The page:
I have been taught that living in all three sides of the triangle of sobriety, recovery, and unity will keep you sober.
One excellent opportunity for people to do service is at meetings, which require a lot of work.
A friend of mine from the US, who recently relapsed, has had to give up all of his service assignments because he no longer has the 90-day requirement, which, in the city in which he lives, is a requirement for any service at all, at least in the groups he is aware of.
At my home group, we do not have a 90-day requirement. This means very new people get to greet, make tea, set-up chairs, wash up cups after, and set out literature. We obviously would not give the role of secretary or treasurer to someone new. But someone new can perform these tasks quite well.
Occasionally there is some unreliability with newcomers, perhaps a little more than with people who have been sober for longer, but any exposure to AA over a considerable period of time will reveal that unreliability is by no means the preserve of people with less than 90 days.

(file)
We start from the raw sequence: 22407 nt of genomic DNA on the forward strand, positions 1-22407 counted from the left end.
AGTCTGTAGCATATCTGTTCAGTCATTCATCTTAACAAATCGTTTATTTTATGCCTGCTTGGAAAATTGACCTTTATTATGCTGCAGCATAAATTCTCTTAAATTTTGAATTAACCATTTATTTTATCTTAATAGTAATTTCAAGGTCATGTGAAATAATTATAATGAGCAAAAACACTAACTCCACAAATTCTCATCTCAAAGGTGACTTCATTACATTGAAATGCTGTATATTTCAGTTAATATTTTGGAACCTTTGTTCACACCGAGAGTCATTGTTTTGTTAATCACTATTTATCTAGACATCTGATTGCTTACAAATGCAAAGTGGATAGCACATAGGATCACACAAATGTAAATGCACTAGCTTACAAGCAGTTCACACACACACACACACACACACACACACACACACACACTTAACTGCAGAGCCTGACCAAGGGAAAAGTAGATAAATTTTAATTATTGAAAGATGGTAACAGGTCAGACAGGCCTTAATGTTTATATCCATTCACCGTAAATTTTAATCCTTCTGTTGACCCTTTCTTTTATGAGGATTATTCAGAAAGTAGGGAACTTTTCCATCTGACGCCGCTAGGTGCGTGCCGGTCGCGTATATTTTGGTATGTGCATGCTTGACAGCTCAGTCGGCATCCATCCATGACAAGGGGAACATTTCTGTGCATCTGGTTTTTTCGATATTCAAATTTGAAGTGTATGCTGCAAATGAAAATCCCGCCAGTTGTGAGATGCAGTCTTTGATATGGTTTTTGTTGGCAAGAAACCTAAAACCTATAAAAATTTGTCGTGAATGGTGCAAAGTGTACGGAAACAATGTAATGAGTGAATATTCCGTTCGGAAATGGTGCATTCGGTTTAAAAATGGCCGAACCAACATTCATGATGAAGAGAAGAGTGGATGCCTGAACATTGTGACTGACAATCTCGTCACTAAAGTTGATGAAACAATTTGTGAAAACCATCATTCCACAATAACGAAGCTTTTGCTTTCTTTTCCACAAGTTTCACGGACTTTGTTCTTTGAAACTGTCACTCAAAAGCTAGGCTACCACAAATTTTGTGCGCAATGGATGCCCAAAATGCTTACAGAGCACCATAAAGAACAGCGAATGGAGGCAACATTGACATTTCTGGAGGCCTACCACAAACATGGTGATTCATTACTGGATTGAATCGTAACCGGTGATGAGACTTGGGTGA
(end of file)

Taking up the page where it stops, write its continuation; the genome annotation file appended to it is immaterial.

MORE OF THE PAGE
Provided that the group is well organised, a no-show causes little or no genuine disruption anyway.
If you are new in AA, it is likely that other areas of your life are very messy or non-existent. It may well be that the only place where you have an opportunity for service is in AA itself. That was true for me when I was new.
I am grateful that I was afforded the opportunity from day 1 to be of service, and I had three or four service assignments a week from the beginning. This made me feel part of AA and made me feel useful and needed for the first time in a long time. It was the beginning of real spiritual recovery: I could be there for others. The time I was doing service was sometimes the only time I was not thinking about me.
The Big Book of Alcoholics Anonymous also suggests a turning outward to service and throughout emphasizes the danger of delay and the importance of prompt action. In the Chapter A Vision For You, Bill and Bob immediately start working with others.
Where I go to AA, newcomers get into service straight away and as sponsor as soon as they are asked, provided that they are well through the Steps, regardless of how long they have been sober.
There are no 90-day requirements for service.
There are no 1-year requirements for sponsorship.
If you are a real alcoholic in real trouble, you do not have that kind of time to hang around.
A quiet plea to those parts of AA where artificial rules are imposed: do not keep the solution from the people who need it the most.